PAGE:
But there's a third Sharon. Sharon the statesman -- or the would-be statesman. He's the man who talks about painful concessions, who talks about evacuating settlements. Who understands that it is a strategic imperative for the Jewish state that no daylight appear between Israel and the United States in these very difficult circumstances that Israel faces. Sharon the would-be statesman is a man who did not want to put the army back into the West Bank and Gaza, as Sharon the general did in Lebanon and got them stuck there for 10 years. He's the man who came up with the idea of a Palestinian state with provisional borders 10 years ago...

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Sharon himself came up with...

... yes, he himself was the author of that idea, and [he] has accepted the principles of the road map -- that is to say: phase 1, reciprocal steps to stop the violence; phase 2, establishment of a Palestinian state with provisional borders; phase 3, establishment of a two-state solution, according to the Bush vision. In circumstances where he understands that the president wants to move on this, Sharon the would-be statesman will adjust accordingly, will find a way to accommodate the president's requirements. Because he doesn't want any daylight to show between them.

So it's a question of which Sharon will prevail. When he meets with the president -- on the basis of my knowing [Sharon] and working with him for many years -- I believe it will be Sharon the would-be statesman who will respond if the president makes clear to him that he intends to move forward on this vision of creating a Palestinian state and resolving the conflict through a two-state solution.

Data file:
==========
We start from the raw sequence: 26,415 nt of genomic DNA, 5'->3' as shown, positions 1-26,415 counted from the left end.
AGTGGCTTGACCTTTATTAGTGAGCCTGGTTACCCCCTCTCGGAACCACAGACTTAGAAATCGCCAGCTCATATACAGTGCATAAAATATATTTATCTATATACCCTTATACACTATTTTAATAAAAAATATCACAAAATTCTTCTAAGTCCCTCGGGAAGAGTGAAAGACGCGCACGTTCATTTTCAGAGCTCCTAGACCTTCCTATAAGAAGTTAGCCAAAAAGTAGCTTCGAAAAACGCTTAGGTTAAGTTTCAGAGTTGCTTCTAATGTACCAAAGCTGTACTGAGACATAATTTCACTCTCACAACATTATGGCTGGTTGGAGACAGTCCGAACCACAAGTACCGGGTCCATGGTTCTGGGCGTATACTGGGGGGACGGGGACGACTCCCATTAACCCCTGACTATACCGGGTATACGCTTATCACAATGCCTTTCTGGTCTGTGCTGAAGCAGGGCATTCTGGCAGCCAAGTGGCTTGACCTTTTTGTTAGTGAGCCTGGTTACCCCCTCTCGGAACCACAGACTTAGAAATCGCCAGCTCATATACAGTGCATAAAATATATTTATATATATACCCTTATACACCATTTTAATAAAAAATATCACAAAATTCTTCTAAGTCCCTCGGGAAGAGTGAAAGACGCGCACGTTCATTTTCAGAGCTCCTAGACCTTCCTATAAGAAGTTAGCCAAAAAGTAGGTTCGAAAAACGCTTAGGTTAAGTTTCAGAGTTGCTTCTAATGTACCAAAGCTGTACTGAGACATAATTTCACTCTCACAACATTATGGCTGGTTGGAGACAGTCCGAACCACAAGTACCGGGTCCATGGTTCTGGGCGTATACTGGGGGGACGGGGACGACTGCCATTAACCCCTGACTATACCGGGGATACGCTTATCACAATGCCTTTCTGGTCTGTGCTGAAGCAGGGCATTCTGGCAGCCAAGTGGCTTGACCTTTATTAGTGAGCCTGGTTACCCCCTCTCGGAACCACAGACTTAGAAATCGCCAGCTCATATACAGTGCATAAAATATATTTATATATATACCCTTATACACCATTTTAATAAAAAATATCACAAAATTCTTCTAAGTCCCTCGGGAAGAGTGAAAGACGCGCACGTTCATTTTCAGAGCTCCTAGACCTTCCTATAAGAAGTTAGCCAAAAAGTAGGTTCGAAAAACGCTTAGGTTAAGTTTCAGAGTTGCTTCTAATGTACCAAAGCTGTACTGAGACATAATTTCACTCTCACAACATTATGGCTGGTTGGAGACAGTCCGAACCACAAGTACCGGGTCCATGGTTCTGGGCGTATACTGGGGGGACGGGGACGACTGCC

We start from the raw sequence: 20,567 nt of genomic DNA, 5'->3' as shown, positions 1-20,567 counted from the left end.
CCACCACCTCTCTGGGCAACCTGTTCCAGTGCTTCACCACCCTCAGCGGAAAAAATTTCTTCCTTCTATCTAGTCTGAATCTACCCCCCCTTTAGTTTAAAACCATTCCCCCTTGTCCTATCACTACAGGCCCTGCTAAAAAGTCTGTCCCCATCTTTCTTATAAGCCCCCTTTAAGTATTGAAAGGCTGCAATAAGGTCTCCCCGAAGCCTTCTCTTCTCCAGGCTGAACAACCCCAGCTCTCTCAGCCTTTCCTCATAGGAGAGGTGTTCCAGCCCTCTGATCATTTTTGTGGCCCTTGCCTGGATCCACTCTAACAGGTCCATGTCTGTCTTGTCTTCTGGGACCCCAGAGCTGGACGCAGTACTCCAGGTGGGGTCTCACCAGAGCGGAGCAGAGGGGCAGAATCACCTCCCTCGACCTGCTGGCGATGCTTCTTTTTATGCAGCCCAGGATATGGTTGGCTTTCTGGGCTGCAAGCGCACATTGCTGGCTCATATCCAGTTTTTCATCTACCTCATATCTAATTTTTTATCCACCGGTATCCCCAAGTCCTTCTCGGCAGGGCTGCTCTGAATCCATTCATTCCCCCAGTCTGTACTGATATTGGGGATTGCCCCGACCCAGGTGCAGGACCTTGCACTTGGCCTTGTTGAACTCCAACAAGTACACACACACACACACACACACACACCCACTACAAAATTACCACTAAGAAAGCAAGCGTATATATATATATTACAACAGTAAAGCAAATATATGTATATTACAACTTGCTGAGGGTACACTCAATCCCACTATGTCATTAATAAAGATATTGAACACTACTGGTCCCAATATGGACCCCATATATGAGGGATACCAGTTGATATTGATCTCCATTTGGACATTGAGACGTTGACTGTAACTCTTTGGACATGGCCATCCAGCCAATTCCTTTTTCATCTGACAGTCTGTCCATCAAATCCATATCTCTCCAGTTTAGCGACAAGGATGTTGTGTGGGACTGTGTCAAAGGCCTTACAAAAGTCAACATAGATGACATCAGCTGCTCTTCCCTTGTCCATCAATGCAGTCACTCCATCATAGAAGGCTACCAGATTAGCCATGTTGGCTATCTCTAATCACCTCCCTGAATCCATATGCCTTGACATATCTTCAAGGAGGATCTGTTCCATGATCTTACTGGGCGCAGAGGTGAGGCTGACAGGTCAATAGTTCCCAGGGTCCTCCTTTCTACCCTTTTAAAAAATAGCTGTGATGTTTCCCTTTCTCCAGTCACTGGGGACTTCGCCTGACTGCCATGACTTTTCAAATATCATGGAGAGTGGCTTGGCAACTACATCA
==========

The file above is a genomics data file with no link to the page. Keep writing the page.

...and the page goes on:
It's widely believed that a peaceful two-state solution is the key to stabilizing the entire region. Do you think the White House believes this in earnest, and that Bush is willing to take real political risks to make it happen? What is Bush's true degree of personal commitment?

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I think the president is very committed to his vision. He's a man of big ideas, and this is a big idea, a democratic Palestinian state living alongside a secure Israel. What the president hasn't yet shown is the commitment to do the hard work necessary to make that vision a reality.

His engagement this week with the Israeli and Palestinian prime ministers is the first indication that he might be serious. If there's going to be a summit where he brings those two leaders together, that will be a much clearer indication that he means what he says when he says, "I'm personally committed to this, and I'm going to work as hard at this as Tony Blair worked on Northern Ireland." That remains to be tested.


Mark Follman

Mark Follman is Salon's deputy news editor. Read his other articles here.

MORE FROM Mark Follman

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George W. Bush Middle East